A key question is whether a CBDC will be directly accessible to the general public, or whether access will be under the control of private banks. Banks already enjoy privileged access to the only form of public digital money which currently exists – central bank reserves, a special form of central bank money that commercial banks use for the final settlement of large flows of transactions. This privileged access is what makes us depend on banks to make digital payments, and allows them to extract easy profits from us. If the public is able to directly access CBDC, we will no longer be reliant on middlemen like profit-maximising private banks, and this will create the foundations for us to build a new money and banking system which truly serves people and planet.
No doubt the big banks will be lobbying against direct public access to a CBDC, as it would threaten their power and exploitative business model.
We would therefore encourage people to answer question 6, ‘How important is direct access for the general public to central bank money in a digital world?’ with ‘very important’.
- Very important ✅
- Somewhat important
- Not important
We also suggest people respond to question 7 with this key point:
- To make CBDC accessible and inclusive, people should be able to access their accounts through a trusted public organisation, such as the Post Office.
Like all personal data that big corporations collect, payments data can be used to profile us, and decide whether or not we get access to different services, like credit or insurance. The new “stablecoins” that big tech companies like Facebook are trying to launch could be especially invasive, because they would combine our payments data with all the other data those companies already collect about us, like our search histories and activity on social media.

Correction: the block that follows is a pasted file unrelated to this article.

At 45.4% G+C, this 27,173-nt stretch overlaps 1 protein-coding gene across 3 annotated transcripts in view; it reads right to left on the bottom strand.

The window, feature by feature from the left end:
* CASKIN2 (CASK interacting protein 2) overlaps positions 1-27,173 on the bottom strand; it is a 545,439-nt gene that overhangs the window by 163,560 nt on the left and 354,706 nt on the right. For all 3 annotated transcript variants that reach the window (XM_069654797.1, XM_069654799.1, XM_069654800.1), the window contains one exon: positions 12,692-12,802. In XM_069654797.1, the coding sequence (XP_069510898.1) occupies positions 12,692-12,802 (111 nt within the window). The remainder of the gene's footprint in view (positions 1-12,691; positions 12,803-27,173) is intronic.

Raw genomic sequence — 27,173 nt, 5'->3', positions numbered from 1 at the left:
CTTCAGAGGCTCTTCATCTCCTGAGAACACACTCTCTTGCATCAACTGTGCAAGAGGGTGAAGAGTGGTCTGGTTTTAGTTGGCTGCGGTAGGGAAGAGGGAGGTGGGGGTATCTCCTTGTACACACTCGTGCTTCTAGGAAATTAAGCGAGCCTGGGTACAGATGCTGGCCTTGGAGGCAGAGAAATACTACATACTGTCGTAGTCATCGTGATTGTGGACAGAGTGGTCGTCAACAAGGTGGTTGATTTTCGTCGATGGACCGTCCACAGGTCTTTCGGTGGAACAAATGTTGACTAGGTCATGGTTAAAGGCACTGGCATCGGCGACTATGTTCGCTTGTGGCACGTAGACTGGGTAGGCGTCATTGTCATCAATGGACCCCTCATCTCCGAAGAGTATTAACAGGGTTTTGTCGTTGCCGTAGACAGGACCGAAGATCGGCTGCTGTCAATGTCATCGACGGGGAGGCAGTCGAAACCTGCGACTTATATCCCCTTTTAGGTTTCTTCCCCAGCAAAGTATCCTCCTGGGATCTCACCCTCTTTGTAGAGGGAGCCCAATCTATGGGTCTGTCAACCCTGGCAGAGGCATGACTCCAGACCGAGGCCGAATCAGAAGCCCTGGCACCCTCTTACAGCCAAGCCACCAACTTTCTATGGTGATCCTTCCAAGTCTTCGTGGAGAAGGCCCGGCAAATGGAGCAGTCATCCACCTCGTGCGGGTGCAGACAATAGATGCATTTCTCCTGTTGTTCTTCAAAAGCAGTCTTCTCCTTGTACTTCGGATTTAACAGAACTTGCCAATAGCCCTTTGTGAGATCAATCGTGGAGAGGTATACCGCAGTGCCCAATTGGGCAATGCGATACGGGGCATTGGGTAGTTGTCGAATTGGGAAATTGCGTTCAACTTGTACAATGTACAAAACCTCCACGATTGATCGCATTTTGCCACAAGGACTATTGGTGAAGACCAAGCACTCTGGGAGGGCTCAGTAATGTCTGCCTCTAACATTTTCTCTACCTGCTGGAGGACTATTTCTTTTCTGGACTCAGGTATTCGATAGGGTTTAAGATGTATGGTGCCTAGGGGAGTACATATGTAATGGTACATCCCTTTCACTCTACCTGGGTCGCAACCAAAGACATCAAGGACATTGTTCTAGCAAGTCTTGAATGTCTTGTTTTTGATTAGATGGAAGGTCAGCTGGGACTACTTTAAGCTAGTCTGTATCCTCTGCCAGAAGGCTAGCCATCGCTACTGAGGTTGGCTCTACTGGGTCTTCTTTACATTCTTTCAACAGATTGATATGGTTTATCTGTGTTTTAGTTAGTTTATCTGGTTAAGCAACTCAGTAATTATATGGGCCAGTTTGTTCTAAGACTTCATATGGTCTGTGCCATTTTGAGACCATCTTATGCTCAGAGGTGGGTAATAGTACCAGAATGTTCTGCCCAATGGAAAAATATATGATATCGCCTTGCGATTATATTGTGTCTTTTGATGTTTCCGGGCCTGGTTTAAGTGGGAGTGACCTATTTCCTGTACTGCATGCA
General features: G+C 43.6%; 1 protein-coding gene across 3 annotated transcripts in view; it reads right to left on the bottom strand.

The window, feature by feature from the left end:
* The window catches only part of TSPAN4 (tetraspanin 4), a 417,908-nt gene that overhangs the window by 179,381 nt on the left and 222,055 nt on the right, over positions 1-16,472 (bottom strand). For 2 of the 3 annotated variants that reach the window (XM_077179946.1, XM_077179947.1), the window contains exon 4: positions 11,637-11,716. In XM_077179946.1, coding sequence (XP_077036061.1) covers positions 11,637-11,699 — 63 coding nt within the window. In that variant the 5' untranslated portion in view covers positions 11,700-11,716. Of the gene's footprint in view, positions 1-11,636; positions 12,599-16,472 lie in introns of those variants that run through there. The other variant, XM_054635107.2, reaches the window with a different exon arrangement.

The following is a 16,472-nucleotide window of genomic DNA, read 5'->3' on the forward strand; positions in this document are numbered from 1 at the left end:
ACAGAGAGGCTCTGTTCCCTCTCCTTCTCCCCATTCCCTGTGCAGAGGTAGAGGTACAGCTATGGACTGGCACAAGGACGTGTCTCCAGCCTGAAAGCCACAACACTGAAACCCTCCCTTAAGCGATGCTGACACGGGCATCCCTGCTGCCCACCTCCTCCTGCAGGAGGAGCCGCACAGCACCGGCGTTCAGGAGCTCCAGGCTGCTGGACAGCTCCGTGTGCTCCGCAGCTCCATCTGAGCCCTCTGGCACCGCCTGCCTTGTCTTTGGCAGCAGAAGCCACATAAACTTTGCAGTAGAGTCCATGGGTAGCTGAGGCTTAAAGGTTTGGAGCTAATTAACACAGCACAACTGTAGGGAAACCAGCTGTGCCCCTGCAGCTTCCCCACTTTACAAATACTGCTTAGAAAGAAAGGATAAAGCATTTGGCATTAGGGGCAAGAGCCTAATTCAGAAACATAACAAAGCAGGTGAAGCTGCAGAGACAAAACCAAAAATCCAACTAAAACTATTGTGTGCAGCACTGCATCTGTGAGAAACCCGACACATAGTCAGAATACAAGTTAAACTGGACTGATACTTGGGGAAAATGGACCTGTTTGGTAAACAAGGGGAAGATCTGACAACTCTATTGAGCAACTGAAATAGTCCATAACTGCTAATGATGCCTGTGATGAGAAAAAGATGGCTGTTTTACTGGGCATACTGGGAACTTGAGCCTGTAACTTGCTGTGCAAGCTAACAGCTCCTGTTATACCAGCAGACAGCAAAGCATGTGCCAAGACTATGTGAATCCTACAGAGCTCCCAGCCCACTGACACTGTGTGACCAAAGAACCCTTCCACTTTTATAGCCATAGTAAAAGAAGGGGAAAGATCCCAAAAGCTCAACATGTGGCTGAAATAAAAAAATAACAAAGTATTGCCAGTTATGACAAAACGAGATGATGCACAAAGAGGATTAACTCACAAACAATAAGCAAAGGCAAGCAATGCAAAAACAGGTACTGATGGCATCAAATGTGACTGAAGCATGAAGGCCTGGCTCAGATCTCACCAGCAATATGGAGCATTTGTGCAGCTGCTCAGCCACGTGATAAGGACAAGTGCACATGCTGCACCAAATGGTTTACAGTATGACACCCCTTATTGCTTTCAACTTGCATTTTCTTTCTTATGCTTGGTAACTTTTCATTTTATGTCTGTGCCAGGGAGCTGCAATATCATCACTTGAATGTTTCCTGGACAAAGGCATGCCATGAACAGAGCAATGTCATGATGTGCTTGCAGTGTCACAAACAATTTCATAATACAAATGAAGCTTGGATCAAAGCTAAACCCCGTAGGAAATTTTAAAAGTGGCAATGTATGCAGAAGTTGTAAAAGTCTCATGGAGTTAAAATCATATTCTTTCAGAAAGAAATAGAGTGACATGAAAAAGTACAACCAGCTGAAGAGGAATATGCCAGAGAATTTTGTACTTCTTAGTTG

Stablecoins represent the most recent attack on privacy from big corporations, but card companies like Visa and Mastercard have been waging a war on cash for years. As a result, cash is becoming harder to access, with bank branches and free ATMs being closed down all over the UK. Protecting cash is absolutely essential, and Positive Money is determined to keep fighting for universal access to cash. But in the aftermath of the COVID-19 crisis, digital payments are quickly taking over our economy. This is a fight over whether money is run for profit by private companies, or provided as a public service by institutions like the Bank of England.